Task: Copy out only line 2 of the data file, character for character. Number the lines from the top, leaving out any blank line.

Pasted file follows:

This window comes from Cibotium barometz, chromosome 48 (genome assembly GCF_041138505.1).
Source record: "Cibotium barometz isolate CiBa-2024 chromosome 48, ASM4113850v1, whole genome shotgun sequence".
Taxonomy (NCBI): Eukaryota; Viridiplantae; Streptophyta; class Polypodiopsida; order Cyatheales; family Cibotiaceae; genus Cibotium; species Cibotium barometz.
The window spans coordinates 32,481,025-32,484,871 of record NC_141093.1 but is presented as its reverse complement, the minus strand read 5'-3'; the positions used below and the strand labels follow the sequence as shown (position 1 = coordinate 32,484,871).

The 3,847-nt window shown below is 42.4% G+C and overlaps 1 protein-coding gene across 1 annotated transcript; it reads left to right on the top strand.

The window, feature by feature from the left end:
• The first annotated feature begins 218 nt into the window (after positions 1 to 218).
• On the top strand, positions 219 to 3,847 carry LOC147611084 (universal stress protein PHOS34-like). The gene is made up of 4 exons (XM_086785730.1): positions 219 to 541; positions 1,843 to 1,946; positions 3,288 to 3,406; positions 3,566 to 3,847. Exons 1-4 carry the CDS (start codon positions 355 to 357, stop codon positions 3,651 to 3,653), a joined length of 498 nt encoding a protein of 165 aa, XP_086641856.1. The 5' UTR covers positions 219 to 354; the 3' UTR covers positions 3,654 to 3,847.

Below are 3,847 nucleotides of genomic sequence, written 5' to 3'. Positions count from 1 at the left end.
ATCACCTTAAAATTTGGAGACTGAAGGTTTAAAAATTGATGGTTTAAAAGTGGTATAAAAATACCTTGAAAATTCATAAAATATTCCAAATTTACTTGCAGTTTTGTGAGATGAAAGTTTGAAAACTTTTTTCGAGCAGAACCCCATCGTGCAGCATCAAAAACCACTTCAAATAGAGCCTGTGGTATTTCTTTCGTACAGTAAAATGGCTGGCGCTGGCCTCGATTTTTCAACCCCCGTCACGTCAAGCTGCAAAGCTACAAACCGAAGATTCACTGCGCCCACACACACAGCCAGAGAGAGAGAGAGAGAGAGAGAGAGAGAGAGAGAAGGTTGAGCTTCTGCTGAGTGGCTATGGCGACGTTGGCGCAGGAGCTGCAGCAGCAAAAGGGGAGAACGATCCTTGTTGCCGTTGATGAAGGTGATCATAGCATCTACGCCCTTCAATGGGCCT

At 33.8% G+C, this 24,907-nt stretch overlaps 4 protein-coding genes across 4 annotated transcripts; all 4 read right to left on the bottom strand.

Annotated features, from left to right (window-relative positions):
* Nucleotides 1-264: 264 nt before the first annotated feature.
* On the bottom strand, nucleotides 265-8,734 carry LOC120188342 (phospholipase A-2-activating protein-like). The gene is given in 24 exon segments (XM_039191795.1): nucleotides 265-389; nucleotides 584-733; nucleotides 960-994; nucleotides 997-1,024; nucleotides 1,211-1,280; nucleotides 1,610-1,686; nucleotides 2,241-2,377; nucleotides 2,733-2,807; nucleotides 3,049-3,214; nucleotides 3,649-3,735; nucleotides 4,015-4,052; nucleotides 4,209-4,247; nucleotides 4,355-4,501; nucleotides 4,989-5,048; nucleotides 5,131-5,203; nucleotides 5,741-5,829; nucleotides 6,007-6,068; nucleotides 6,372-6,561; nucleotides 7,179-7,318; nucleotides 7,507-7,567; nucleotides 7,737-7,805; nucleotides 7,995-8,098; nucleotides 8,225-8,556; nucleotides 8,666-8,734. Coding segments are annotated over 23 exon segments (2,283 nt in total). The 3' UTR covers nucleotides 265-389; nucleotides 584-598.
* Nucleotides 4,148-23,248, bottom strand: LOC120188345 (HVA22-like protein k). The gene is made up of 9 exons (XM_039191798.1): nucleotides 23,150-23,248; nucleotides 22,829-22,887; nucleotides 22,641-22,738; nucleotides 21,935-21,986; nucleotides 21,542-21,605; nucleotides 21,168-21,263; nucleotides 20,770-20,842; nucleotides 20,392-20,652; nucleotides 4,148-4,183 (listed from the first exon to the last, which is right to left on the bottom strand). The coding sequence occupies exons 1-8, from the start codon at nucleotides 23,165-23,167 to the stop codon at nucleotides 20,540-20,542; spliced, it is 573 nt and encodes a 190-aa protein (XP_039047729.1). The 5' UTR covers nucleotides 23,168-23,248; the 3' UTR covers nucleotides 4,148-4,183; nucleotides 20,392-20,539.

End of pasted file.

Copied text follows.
Source record: "Cibotium barometz isolate CiBa-2024 chromosome 48, ASM4113850v1, whole genome shotgun sequence".